For Horror: I’m inspired by films with more of a weird art house approach or more of a lean towards Sci-Fi like “Tetsu -The Iron Man” by Shin’ya Tsukamoto, “Pi” by Darren Aronofsky and “eXistenZ” by David Cronenberg, These films all have a powerful emotional intensity to them and go beyond the surface of the usual horror genre.

Your film was completed in September 2020. How did you manage to shoot during the various lockdowns? What do you feel you’ve learned, as a filmmaker, that you would not have experienced had the conditions been « normal », as in « pre-Covid »?

I was fortunate enough to have the footage shot just before the pandemic. So it was the perfect time to be locked inside editing for 4 months for 12-15 hours a day. If it was a normal situation perhaps my family would be less tolerant of my being glued to a screen for that long.

What is your view on the future of Cinema, whether in the U.S., or worldwide, in terms of making and broadcasting?

The Pandemic was the first step into a more virtual society. In the near future we will enjoy virtual reality Cinema with our friends and family. We will discuss the film afterwards in virtual cafes. It will be indistinguishable from real life. But even then, there will be the purists who will still enjoy the nostalgia of the “real life” Cinema experience.

Short statement describing your vision of the post-Covid cinema, do you think there will be notable changes?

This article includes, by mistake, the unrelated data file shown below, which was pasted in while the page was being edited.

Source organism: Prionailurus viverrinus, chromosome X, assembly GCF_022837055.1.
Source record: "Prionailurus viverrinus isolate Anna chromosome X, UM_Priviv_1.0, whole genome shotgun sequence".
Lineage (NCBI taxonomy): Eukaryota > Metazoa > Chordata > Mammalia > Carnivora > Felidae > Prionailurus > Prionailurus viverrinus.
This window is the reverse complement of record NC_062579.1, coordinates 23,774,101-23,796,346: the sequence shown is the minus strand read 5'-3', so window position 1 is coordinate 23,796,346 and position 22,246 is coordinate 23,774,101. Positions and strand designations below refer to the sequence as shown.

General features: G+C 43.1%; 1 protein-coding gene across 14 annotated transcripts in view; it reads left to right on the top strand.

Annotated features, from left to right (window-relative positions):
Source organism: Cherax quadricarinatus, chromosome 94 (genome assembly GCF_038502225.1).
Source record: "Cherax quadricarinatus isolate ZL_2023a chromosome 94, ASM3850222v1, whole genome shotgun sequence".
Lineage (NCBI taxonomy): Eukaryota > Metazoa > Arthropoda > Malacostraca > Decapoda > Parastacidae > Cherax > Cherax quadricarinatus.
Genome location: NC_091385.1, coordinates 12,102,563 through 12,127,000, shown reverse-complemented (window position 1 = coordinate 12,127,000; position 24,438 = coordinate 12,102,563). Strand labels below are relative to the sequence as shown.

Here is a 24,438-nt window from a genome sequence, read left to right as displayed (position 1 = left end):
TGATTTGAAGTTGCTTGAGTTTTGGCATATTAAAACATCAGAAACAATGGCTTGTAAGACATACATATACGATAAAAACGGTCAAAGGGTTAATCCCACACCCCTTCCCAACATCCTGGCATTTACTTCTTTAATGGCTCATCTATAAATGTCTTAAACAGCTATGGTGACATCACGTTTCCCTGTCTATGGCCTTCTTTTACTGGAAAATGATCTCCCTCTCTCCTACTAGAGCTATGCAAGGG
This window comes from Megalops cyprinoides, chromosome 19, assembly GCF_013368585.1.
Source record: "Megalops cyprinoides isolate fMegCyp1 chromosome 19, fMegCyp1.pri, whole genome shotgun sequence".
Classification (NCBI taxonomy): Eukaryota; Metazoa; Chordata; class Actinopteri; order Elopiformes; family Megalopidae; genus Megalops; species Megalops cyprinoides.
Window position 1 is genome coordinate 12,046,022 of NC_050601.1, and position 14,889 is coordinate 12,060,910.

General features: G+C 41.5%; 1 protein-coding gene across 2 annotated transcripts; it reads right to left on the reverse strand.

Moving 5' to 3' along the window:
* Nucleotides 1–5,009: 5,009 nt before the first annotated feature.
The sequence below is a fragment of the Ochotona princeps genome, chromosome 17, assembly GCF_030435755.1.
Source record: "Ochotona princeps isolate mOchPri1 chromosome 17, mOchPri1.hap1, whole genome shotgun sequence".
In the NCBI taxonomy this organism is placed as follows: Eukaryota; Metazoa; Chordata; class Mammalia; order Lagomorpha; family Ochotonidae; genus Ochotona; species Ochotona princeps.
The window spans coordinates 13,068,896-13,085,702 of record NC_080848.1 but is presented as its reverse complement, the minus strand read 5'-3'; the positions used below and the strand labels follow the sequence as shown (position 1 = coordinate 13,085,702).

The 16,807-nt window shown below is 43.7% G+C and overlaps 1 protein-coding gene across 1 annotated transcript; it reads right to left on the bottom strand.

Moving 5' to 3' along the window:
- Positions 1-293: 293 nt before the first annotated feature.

Covid wounded Cinema, but it won’t die. As new media evolves, still old media exist alongside it. Theatre was around before the Greek and Roman Empires and will once again thrive post Covid.
Cinema survived Broadcast TV, video rental stores and streaming services. Why? Because humans are social beings and we crave shared experiences. Whether it will dominate is another question. Probably not. People still listen to music on vinyl and cassette tapes but streaming dominates presently. Will ownable and affordable NFTs be next?



Stephen Rutterford is a British born Film Director and Visual Artist based in Brooklyn, NY. Cutting his teeth in Advertising as a Creative Director, Rutterford has collaborated with artists including Pharrell Williams, Talib Kweli, Astronautica, Shepard Fairey, Faile, D*Face and Michel Gondry, and has directed music videos for Black Asteroid, Hana, Fashawn, The IZM, Just Process (feat. Joannie Jimenez) and Chris Stylez. His debut short film ”Back Page Ripper” garnered over 23 official selections at film festivals Worldwide. Including Winner of The LA indie Film festival for best short film. He is the Director and Producer of multi-award winning independent feature film “Finding Ophelia” starring Jimmy Levar and Christina Chu.


. 2021 Finding Ophelia
. 2020 Hana: So & So
. 2018 Chris Stylez: Living a Lie
. 2016 Back Page Ripper (Short)